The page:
By Barry Rascovar
May 1, 2014 — Lt. Gov. Anthony Brown plays by his own rules. If he feels like tilting the playing field in his favor, he’ll do it — even if it keeps him hidden from Maryland voters.
Indeed, it appear that hiding from Democratic voters is exactly what Brown is doing in ducking out on debates agreed upon back in February.
Gone are the three TV debates agreed upon by the candidates’ camps on Valentine’s Day. Instead, Brown will only do two.
Empty Seat in His Future?
And out of nowhere Brown comes up with a bizarre debate on a radio station with a tiny audience (the lowest-rated news/talk station, by a wide margin, in Baltimore).
Meanwhile, negotiations for a WBFF-TV debate have gotten nowhere with Brown, who could become an empty seat on the debate stage that night.
All of this is par for the course Anthony Brown is playing. He’s continuing his front-runner strategy that calls for minimizing opportunities to make gaffs in non-scripted situations.
Brown’s handlers seem to be calling the shots, creating new fictions to justify their decision to renege on a three-debate schedule for TV viewers.
Given the dearth of excitement about the June 24 primary and the difficulty in getting people to actually vote on that day, gubernatorial debates should be a priority. The more the better.
Sizing Up the Candidates
Unless Brown, Attorney General Doug Gansler and Del. Heather Mizeur present themselves repeatedly in TV debates for voters to judge, how are citizens supposed to size up the candidates for governor?
Brown’s vapid advertising campaign tells us nothing about the candidate’s views on hot-button issues.
We don’t have a clue what he’d do as governor about gun control, funding the Red Line, death-row inmates, the state’s enormous pension deficit, fracking, the “rain tax,” the University of Maryland Law School’s crusade against Eastern Shore chicken producers and the botched rollout of Maryland’s Health Exchange that Brown took full credit for — until the system crashed and devoured nearly $200 million of government funds (not to mention the distress and upset it caused tens of thousands of Marylanders).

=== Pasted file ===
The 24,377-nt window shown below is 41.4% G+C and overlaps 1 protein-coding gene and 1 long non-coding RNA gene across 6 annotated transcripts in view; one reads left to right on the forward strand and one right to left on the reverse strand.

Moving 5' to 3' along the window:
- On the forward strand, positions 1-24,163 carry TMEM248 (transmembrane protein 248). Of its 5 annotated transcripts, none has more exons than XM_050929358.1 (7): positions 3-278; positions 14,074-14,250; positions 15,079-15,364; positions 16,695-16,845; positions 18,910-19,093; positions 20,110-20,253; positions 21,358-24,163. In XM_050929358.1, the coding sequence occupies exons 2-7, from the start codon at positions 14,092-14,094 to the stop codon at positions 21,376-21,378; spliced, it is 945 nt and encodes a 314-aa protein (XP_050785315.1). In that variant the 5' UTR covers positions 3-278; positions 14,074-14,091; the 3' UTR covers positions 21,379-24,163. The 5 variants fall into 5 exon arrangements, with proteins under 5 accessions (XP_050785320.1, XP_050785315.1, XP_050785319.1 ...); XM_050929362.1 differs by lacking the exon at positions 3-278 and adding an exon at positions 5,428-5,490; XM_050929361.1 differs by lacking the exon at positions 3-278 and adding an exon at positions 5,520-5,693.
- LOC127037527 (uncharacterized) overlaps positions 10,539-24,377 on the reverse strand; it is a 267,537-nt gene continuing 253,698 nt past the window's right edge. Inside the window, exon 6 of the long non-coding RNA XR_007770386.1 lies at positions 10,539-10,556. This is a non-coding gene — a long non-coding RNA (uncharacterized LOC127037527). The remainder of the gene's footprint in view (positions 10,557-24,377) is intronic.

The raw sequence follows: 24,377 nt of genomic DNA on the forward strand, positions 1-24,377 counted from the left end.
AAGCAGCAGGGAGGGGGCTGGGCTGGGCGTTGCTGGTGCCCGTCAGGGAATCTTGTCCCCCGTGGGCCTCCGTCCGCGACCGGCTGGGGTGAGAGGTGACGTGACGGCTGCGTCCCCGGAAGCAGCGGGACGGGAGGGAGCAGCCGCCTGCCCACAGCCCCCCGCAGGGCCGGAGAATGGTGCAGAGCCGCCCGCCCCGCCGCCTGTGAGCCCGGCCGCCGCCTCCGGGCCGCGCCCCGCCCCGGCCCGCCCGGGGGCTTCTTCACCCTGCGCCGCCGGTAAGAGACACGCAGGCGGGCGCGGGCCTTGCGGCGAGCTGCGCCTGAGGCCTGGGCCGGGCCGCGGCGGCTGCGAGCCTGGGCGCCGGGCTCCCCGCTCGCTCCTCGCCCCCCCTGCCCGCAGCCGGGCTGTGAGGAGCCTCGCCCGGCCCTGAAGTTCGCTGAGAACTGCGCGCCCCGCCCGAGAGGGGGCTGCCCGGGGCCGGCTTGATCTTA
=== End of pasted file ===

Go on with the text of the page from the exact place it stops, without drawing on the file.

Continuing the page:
Apparently, Brown wants Democrats to walk blindly into voting cubicles and cast a ballot based on his paid propaganda ads and little else: Vote for me because I’m next in line and have the support of the party establishment.
Skeptical View of Voters
That’s a demeaning view of voters, almost Soviet-style politics in which the Politburo’s designated successor is guaranteed victory. The voter becomes almost superfluous.
Ever since the Nixon-Kennedy debates of 1960, televised confrontations between candidates has been the best way for Americans to reach a judgment on contenders.
Brown’s forte may be speech-reading and regurgitating campaign rhetoric day after day, but he’s been involved in State House affairs for 16 years. If he can’t hold his own against opponents on issues fired at them by interviewers, it would be surprising.
At the moment, though, Brown is ducking and running from as many debates as he can.
Why? What’s he worried about? Stumbling over a response? Getting his facts wrong? Not knowing the facts?
The lieutenant governor would be better off agreeing to more televised debates and taking his chances.
As it is, he’s now a prime target for scathing attacks from Gansler, Mizeur and the media about his timidity.
Debates are enlightening and an integral part of statewide elections everywhere in this country.
Brown owes it to voters to set aside his qualms and participate in as many televised confrontations and discussions among the candidates as possible before the June 24 vote.
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